The case of Jamshid Muhtorov, an Uzbek immigrant imprisoned by U.S. authorities on terrorism charges could soon make legal history.
Muhtorov was arrested by the FBI in 2012 at Chicago’s O’Hare Airport as he was attempting to leave the U.S. Law enforcement authorities say he was on his way to join the Islamic Jihad Union, an Uzbek jihadist group, designated by the U.S. as a terrorist organization.
The IJU which is based in Pakistan traces its roots to the Islamic Movement of Uzbekistan. The group has a long history of violent attacks against the secular government of Uzbekistan and of involvement in attacks against coalition forces in Afghanistan.
The original criminal complaint against Muhtorov was filed in Denver where he worked as a truck driver and lived with his family. In October 2013, as Muhtorov sat in a Colorado jail awaiting trial, he was notified by the Justice Department in that his case was based on a 2008 law allowing the National Security Agency to conduct surveillance on U.S. soil without warrants. That law is officially known as the FISA Amendment Act (FAA). FISA stands for Foreign Intelligence Surveillance Act which was adopted in 1978.
Following this revelation, his lawyers, in cooperation with American Civil Liberties Union (ACLU), filed a 69-page brief
asking a federal judge to bar prosecutors from introducing evidence derived from warrantless surveillance.
Muhtorov was the first defendant to receive such a notice and is the first one to challenge it.
In an interview with VOA, ACLU staff attorney Patrick C. Toomey says that the program violates the Fourth Amendment and Article III of the US Constitution.
“We believe that even when the government is investigating activities related to terrorism, it still must comply with the Constitution and one of the most basic rules in our Constitution is the requirement that the government gets a warrant before it reads through your email, before it listens to your phone calls, before it searches your home,” said Toomey. He adds that “In the case of Muhtorov, we now know that the government did not satisfy those requirements. It did not get an individualized warrant before reading his email and listening to his international phone calls.”
The Justice Department declined to comment on the case to VOA.
The ACLU’s Toomey says the government may view the prosecution of a terror suspect as the ideal test case in which to defend warrantless wire-tapping.
“There is no doubt that the Department of Justice would rather be defending this law in the context of a terrorism prosecution rather than in the type of civil lawsuit that the ACLU brought before, but we think that Muhtorov’s case still presents a great example of an instance where the law has been misused,” said Toomey. “Because he is now sitting in court on the basis of evidence that was obtained unlawfully, he has a right to challenge the government’s use of that evidence in seeking to imprison him on the basis of those allegations that they have made in the indictment,” he said.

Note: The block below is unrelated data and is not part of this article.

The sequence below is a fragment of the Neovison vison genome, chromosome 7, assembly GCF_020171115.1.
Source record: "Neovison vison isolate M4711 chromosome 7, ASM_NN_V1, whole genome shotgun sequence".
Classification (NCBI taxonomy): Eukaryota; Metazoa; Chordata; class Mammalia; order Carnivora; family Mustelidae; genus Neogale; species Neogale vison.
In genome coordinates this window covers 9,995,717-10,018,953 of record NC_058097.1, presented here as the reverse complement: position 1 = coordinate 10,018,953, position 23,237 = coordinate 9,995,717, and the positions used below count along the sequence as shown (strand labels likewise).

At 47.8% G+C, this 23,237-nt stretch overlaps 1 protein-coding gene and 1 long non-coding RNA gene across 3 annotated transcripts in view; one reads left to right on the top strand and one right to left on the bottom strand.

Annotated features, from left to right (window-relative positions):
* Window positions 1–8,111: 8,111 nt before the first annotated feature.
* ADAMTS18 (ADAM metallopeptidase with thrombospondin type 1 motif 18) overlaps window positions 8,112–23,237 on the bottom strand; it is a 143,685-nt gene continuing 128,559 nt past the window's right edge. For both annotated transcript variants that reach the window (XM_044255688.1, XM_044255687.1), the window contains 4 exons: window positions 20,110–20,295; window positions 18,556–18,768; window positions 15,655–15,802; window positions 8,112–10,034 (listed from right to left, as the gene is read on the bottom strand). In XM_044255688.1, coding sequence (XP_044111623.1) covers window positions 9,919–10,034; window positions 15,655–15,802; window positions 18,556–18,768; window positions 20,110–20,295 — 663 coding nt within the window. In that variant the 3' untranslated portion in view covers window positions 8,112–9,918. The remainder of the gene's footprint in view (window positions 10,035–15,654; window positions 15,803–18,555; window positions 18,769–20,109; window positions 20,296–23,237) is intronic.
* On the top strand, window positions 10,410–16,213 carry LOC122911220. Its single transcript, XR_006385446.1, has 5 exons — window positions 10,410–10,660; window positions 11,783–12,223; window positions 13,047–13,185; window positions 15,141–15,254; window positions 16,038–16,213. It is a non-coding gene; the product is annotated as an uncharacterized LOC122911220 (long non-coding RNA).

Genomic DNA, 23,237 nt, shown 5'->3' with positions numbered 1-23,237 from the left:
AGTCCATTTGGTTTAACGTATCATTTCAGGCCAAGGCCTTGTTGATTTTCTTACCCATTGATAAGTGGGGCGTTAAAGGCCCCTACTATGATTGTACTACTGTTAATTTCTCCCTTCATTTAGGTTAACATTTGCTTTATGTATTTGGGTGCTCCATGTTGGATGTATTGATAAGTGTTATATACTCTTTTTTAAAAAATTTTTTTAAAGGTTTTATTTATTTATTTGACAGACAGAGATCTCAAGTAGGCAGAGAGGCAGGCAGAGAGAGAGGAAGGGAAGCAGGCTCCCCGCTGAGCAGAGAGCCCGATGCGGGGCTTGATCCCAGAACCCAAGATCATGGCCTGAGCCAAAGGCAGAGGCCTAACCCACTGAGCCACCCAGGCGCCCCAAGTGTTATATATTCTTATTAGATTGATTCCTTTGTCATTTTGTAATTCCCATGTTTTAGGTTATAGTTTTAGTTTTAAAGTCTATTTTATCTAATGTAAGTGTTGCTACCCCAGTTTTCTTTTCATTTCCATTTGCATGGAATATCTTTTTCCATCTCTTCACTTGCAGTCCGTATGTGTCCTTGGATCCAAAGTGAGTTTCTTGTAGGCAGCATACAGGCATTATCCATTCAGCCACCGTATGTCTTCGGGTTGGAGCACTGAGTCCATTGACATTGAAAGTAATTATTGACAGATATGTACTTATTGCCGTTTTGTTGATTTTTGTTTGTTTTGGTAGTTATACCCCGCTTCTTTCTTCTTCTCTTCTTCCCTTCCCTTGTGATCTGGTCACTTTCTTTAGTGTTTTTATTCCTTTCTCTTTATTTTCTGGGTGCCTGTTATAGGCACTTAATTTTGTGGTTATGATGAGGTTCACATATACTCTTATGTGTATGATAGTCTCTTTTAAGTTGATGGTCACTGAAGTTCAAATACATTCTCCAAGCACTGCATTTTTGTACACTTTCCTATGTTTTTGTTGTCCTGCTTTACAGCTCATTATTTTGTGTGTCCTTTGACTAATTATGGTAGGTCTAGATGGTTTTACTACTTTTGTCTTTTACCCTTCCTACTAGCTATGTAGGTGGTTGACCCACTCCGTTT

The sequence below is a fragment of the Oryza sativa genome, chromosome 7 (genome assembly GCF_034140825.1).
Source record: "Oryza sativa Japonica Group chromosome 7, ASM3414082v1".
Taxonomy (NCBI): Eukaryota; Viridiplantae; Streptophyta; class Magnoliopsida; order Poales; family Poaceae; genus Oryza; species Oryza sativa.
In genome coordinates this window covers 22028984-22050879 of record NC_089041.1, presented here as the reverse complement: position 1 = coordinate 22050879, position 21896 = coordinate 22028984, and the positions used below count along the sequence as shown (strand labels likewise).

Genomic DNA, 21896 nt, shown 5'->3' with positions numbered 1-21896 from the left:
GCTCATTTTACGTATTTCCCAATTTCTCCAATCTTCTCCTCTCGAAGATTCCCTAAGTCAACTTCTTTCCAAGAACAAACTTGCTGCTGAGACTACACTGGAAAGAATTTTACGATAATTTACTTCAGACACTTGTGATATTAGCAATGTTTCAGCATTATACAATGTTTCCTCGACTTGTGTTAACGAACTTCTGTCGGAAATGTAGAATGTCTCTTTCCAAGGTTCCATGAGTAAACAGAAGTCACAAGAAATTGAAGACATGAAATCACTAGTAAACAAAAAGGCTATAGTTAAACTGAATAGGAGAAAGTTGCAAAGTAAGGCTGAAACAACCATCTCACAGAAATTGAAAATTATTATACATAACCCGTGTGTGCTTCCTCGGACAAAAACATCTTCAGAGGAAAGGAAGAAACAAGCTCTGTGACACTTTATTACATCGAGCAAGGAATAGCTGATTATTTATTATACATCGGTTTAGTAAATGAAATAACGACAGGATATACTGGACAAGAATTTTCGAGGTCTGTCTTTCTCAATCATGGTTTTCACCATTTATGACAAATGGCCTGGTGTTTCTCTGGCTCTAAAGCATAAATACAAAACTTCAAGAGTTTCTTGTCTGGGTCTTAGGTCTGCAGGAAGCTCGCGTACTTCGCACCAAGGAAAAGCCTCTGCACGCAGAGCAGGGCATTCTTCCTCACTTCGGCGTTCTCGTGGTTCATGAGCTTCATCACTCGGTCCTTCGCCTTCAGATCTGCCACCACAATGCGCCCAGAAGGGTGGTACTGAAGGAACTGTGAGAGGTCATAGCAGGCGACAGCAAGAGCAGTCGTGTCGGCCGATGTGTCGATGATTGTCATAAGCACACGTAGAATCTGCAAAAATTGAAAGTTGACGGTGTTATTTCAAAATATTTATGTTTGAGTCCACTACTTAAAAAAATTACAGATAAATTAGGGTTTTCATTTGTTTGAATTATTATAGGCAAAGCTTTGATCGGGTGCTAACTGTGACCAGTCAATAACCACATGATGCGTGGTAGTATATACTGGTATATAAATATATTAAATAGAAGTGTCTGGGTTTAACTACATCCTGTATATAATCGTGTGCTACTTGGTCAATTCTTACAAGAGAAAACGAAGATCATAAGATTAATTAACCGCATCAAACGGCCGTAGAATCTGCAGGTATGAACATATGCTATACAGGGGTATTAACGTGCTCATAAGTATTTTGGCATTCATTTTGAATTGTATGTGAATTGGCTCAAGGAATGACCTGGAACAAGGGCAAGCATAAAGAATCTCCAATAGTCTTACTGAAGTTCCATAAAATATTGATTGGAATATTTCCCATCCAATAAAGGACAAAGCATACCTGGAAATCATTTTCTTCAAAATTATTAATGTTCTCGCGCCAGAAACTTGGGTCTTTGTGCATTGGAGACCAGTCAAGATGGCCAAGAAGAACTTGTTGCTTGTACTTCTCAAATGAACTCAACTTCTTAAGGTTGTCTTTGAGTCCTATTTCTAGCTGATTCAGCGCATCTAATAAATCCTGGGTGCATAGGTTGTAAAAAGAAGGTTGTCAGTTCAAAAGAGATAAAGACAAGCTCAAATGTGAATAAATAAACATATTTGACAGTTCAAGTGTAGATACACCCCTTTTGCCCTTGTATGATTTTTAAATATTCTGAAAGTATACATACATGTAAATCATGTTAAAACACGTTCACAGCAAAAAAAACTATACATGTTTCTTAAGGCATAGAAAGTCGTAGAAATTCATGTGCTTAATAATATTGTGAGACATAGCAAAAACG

Muhtorov denies the charges and says he is innocent. While the US government does not allege that Muhtorov planned any attacks inside the country, it says there is enough proof that he was aiding a group that the US and its allies consider an enemy.
Experts say that the Obama administration has yet to offer an in-depth or comprehensive legal justification for the 2008 law. But, the New York Times
recently provided an analysis of a 2008 brief
, in which the Bush administration argued that the surveillance authorized by the statute met Fourth Amendment standards.
“The safeguards built into the statute provide reasonable assurance that the surveillance it authorizes will target only foreign persons outside the United States and will be conducted in a way that minimally affects the privacy of U.S. persons… The Fourth Amendment requires no more.”
ACLU representative Toomey says that if Muhtorov is successful in challenging the NSA surveillance program, it would have a profound impact on the lives of Americans and on the system which is keeping a close eye on their communications with the world.
“It would go a long way towards requiring the government to proceed on an individualized basis when it wants to invade the privacy of someone like Mr. Muhtorov, but also someone who is an ordinary American citizen,” he said.
If found guilty, Muhtorov faces 15 years in jail and a fine of up to $250,000.